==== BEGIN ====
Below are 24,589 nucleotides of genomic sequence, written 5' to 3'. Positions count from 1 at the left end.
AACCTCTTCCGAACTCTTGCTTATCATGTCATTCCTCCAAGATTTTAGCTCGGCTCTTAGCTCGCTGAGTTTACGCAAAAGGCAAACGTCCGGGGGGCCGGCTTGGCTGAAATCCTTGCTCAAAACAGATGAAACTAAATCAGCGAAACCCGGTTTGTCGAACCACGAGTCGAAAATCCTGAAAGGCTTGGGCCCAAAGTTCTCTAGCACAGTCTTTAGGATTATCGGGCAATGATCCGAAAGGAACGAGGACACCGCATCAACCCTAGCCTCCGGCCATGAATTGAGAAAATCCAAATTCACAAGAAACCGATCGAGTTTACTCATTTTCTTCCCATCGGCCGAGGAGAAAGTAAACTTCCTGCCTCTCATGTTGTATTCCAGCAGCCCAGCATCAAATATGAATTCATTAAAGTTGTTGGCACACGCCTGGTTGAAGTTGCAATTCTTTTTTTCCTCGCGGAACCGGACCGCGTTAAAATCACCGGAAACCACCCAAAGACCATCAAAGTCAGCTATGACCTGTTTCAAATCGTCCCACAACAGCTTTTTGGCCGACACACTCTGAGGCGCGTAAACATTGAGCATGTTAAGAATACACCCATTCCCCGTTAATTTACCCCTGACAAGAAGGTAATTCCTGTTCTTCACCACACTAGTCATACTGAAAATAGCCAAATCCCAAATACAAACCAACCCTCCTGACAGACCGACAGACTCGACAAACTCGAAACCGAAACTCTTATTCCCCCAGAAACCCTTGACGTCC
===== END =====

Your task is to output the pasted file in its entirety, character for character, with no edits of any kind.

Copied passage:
Below are 24,589 nucleotides of genomic sequence, written 5' to 3'. Positions count from 1 at the left end.
AACCTCTTCCGAACTCTTGCTTATCATGTCATTCCTCCAAGATTTTAGCTCGGCTCTTAGCTCGCTGAGTTTACGCAAAAGGCAAACGTCCGGGGGGCCGGCTTGGCTGAAATCCTTGCTCAAAACAGATGAAACTAAATCAGCGAAACCCGGTTTGTCGAACCACGAGTCGAAAATCCTGAAAGGCTTGGGCCCAAAGTTCTCTAGCACAGTCTTTAGGATTATCGGGCAATGATCCGAAAGGAACGAGGACACCGCATCAACCCTAGCCTCCGGCCATGAATTGAGAAAATCCAAATTCACAAGAAACCGATCGAGTTTACTCATTTTCTTCCCATCGGCCGAGGAGAAAGTAAACTTCCTGCCTCTCATGTTGTATTCCAGCAGCCCAGCATCAAATATGAATTCATTAAAGTTGTTGGCACACGCCTGGTTGAAGTTGCAATTCTTTTTTTCCTCGCGGAACCGGACCGCGTTAAAATCACCGGAAACCACCCAAAGACCATCAAAGTCAGCTATGACCTGTTTCAAATCGTCCCACAACAGCTTTTTGGCCGACACACTCTGAGGCGCGTAAACATTGAGCATGTTAAGAATACACCCATTCCCCGTTAATTTACCCCTGACAAGAAGGTAATTCCTGTTCTTCACCACACTAGTCATACTGAAAATAGCCAAATCCCAAATACAAACCAACCCTCCTGACAGACCGACAGACTCGACAAACTCGAAACCGAAACTCTTATTCCCCCAGAAACCCTTGACGTCC